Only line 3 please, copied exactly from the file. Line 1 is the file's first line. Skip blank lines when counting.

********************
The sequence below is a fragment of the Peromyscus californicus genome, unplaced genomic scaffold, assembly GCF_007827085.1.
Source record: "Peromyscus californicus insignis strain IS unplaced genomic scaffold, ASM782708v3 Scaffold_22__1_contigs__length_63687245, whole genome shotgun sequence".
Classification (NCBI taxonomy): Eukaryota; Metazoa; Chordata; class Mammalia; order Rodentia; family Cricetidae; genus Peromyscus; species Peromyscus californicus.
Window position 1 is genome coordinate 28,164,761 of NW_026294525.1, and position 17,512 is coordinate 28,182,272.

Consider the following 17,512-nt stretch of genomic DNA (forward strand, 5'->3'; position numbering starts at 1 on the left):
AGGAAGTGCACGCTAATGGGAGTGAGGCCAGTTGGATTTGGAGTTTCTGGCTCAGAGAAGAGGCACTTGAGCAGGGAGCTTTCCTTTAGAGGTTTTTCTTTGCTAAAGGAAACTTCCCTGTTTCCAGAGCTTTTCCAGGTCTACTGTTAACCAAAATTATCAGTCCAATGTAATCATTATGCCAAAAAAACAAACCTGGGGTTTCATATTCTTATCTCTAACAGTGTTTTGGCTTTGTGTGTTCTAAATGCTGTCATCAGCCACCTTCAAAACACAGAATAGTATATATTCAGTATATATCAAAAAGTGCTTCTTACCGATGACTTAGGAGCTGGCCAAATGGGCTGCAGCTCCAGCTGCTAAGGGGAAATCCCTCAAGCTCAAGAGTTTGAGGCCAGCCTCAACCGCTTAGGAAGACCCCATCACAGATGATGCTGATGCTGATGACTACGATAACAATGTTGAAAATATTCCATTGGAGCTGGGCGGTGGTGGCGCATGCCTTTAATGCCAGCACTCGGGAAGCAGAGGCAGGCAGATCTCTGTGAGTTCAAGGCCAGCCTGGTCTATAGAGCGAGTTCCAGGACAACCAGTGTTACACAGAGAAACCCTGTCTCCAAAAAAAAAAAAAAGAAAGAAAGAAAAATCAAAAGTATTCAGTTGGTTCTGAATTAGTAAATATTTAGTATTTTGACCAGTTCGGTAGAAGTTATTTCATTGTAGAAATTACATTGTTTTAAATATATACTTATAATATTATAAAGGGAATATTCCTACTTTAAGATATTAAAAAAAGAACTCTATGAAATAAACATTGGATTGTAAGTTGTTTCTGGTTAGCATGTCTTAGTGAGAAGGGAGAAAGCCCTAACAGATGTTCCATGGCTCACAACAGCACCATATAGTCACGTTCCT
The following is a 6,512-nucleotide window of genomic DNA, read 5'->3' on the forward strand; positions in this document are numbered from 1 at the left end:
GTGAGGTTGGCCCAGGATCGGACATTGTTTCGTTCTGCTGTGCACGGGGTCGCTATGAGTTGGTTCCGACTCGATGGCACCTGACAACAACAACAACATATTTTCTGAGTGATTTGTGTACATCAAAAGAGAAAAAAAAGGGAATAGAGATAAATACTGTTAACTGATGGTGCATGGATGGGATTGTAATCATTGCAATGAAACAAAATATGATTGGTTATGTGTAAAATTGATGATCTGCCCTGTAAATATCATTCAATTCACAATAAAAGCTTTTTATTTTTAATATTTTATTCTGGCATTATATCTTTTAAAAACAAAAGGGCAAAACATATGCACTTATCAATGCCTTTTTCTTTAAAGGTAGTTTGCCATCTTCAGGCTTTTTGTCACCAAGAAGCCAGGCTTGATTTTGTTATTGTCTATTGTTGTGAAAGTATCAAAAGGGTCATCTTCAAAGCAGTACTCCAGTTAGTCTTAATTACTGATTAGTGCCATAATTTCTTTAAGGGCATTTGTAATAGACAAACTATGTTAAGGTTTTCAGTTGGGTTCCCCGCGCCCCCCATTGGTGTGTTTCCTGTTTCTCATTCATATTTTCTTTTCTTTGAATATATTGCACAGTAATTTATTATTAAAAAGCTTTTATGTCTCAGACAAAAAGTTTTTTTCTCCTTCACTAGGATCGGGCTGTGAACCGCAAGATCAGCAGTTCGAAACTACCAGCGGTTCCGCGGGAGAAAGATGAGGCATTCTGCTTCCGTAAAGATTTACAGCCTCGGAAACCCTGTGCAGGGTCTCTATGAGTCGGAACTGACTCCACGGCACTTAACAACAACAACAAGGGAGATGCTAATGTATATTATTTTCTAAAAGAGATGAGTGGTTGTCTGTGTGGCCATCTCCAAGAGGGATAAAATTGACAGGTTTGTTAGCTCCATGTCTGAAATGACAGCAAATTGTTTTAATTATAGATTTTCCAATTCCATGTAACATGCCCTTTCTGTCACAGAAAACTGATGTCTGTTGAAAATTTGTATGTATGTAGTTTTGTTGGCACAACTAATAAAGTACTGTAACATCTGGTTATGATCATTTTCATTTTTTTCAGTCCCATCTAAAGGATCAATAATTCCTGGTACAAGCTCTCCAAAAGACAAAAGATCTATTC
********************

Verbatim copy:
Classification (NCBI taxonomy): Eukaryota; Metazoa; Chordata; class Mammalia; order Rodentia; family Cricetidae; genus Peromyscus; species Peromyscus californicus.